Jesus College at the University of Cambridge has become the first UK institution to restitute a Benin bronze to Nigeria, to be followed today by the University of Aberdeen—moves that Nigerian officials hope will prompt Western museums to return further looted artefacts.
A celebratory, music-filled handover ceremony at Jesus College yesterday, which was livestreamed online, culminated in the signing of legal documents completing the return of a bronze cockerel, known as Okukor, that had been donated to the college by the father of a student in 1905. The Nigerian signatories present included Professor Abba Isa Tijani, the director general of the National Commission for Museums and Monuments of Nigeria and Prince Aghatise Erediauwa, the brother of Ewuare II, the current Oba of Benin.
The college first announced its decision to restitute the cockerel to Nigeria in November 2019, following campaigning by students and the recommendations of a working group tasked with investigating the college’s historic ties to slavery and colonial violence. The group concluded that “there is no doubt” that the bronze was looted directly from the royal court of Benin—a kingdom later absorbed into Nigeria—during a punitive expedition by British colonial forces in 1897.
The master of Jesus College, Sonita Alleyne, hailed the handover yesterday as a “simple” decision to “right a wrong”. “We are the first institution to realise that the moral imperative is powerful enough to propel one through the host of reasons sometimes given as to why this is a difficult task,” she said. “We are proud to be the first institution to simply act, to just do it. This Benin bronze, this Okukor, does not belong to us.”
Professor Tijani commended the college as a “great example to other institutions and other countries” and expressed optimism that Nigeria’s National Commission of Museums and Monuments will return to Cambridge in future to receive further Benin bronzes from the university’s Museum of Archaeology and Anthropology.
He anticipated future co-operation with international institutions to show and research the returning Benin bronzes. “I believe we will partner with the international community, with museums all over the world, so we will be able to [share] collections for collaborations in exhibitions, in research. We look forward to that.”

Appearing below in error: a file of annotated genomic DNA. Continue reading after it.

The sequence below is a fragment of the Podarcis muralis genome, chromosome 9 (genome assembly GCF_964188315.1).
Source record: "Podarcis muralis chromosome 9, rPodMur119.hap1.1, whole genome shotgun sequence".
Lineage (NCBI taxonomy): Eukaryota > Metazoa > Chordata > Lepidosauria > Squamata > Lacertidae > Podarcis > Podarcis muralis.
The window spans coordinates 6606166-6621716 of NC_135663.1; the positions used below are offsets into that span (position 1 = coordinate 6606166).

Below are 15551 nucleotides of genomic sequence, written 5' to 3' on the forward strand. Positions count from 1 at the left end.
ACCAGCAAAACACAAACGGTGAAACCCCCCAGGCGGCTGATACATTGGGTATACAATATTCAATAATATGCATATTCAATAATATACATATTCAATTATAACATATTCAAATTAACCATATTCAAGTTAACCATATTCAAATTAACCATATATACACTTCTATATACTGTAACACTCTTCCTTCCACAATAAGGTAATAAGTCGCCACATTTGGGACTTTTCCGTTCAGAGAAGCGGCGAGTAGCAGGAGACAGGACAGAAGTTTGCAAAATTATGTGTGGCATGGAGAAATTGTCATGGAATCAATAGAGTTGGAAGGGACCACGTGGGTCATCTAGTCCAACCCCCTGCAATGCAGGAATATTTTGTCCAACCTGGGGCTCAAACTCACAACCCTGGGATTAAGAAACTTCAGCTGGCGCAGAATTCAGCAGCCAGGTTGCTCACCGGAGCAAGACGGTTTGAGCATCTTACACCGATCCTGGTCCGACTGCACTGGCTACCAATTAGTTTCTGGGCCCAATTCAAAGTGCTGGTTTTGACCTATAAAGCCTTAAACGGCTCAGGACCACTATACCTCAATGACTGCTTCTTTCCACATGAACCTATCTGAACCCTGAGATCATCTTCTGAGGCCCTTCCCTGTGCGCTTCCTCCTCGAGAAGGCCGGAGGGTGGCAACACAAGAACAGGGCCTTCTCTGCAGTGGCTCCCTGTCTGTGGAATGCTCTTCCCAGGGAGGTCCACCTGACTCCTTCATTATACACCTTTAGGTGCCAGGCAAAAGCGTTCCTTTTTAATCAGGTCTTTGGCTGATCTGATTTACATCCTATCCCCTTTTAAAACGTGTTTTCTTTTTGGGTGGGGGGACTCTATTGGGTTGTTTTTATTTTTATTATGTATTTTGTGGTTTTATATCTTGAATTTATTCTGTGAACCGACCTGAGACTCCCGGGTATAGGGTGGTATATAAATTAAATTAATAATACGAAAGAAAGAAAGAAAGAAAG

Tijani also called on the British Museum, which holds around 900 pieces from the kingdom of Benin, the world’s largest single collection, to “take a cue from what Jesus College have done and what Aberdeen will do”. The Nigerian government this month submitted a formal letter to the British Museum requesting the repatriation of Nigerian antiquities in its collection.
The British Museum is prohibited from permanently removing items from its collection under a 1963 UK law. It is, however, in talks with the Nigerian authorities to lend Benin objects to the planned Edo Museum of West African Art in Benin City, as part of a wider coalition of European institutions known as the Benin Dialogue Group.
The University of Aberdeen will hold its own ceremony this afternoon to legally transfer ownership of a Benin bronze depicting the head of an Oba, which was purchased at a Sotheby’s auction in 1957 and held in its museum collections. The university’s governing body approved the unconditional return of the artefact to Nigeria in March this year, citing the “immoral” circumstances of its acquisition. The university vice-chancellor, Professor George Boyne, says: “Over the last 40 years the Benin bronzes have become important symbols of injustice. It would not have been right to have retained an item of such great cultural significance that was acquired in such reprehensible circumstances.”
In a statement, the Oba of Benin, Ewuare II, expressed thanks to the University of Aberdeen for a “noble act” and hope that “other institutions worldwide will see the injustice when they insist on holding on to items which in fact should be a reminder to them of the great injustice that was inflicted on a people so far away and so long ago”.